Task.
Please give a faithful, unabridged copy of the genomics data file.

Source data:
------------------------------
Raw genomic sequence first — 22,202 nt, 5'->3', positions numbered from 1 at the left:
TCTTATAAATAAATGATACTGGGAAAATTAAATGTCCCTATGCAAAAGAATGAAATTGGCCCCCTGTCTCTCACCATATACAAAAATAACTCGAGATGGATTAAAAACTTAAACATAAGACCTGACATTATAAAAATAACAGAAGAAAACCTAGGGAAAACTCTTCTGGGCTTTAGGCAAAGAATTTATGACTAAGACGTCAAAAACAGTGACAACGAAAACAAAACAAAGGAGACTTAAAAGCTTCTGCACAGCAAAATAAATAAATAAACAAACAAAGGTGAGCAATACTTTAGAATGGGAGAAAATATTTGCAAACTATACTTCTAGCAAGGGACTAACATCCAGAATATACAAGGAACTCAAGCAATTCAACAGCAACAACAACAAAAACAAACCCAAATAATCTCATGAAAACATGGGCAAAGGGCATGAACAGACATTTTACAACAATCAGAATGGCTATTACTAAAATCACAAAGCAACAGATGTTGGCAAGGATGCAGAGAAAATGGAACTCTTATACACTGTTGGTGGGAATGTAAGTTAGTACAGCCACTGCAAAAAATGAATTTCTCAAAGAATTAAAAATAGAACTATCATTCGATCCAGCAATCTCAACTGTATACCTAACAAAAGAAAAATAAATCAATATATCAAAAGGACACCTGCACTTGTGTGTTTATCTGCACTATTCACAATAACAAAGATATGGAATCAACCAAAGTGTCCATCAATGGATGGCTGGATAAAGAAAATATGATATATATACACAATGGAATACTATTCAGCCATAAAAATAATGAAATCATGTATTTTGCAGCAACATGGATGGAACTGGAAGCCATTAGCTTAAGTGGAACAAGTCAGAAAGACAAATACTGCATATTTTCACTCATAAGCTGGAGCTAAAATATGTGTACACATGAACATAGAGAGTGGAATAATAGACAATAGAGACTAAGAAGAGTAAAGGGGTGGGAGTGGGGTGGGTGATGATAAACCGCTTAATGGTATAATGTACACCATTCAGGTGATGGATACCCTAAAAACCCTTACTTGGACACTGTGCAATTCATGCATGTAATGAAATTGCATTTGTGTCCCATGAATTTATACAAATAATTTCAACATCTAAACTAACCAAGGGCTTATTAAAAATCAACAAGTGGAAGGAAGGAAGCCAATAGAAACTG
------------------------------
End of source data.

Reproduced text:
Raw genomic sequence first — 22,202 nt, 5'->3', positions numbered from 1 at the left:
TCTTATAAATAAATGATACTGGGAAAATTAAATGTCCCTATGCAAAAGAATGAAATTGGCCCCCTGTCTCTCACCATATACAAAAATAACTCGAGATGGATTAAAAACTTAAACATAAGACCTGACATTATAAAAATAACAGAAGAAAACCTAGGGAAAACTCTTCTGGGCTTTAGGCAAAGAATTTATGACTAAGACGTCAAAAACAGTGACAACGAAAACAAAACAAAGGAGACTTAAAAGCTTCTGCACAGCAAAATAAATAAATAAACAAACAAAGGTGAGCAATACTTTAGAATGGGAGAAAATATTTGCAAACTATACTTCTAGCAAGGGACTAACATCCAGAATATACAAGGAACTCAAGCAATTCAACAGCAACAACAACAAAAACAAACCCAAATAATCTCATGAAAACATGGGCAAAGGGCATGAACAGACATTTTACAACAATCAGAATGGCTATTACTAAAATCACAAAGCAACAGATGTTGGCAAGGATGCAGAGAAAATGGAACTCTTATACACTGTTGGTGGGAATGTAAGTTAGTACAGCCACTGCAAAAAATGAATTTCTCAAAGAATTAAAAATAGAACTATCATTCGATCCAGCAATCTCAACTGTATACCTAACAAAAGAAAAATAAATCAATATATCAAAAGGACACCTGCACTTGTGTGTTTATCTGCACTATTCACAATAACAAAGATATGGAATCAACCAAAGTGTCCATCAATGGATGGCTGGATAAAGAAAATATGATATATATACACAATGGAATACTATTCAGCCATAAAAATAATGAAATCATGTATTTTGCAGCAACATGGATGGAACTGGAAGCCATTAGCTTAAGTGGAACAAGTCAGAAAGACAAATACTGCATATTTTCACTCATAAGCTGGAGCTAAAATATGTGTACACATGAACATAGAGAGTGGAATAATAGACAATAGAGACTAAGAAGAGTAAAGGGGTGGGAGTGGGGTGGGTGATGATAAACCGCTTAATGGTATAATGTACACCATTCAGGTGATGGATACCCTAAAAACCCTTACTTGGACACTGTGCAATTCATGCATGTAATGAAATTGCATTTGTGTCCCATGAATTTATACAAATAATTTCAACATCTAAACTAACCAAGGGCTTATTAAAAATCAACAAGTGGAAGGAAGGAAGCCAATAGAAACTG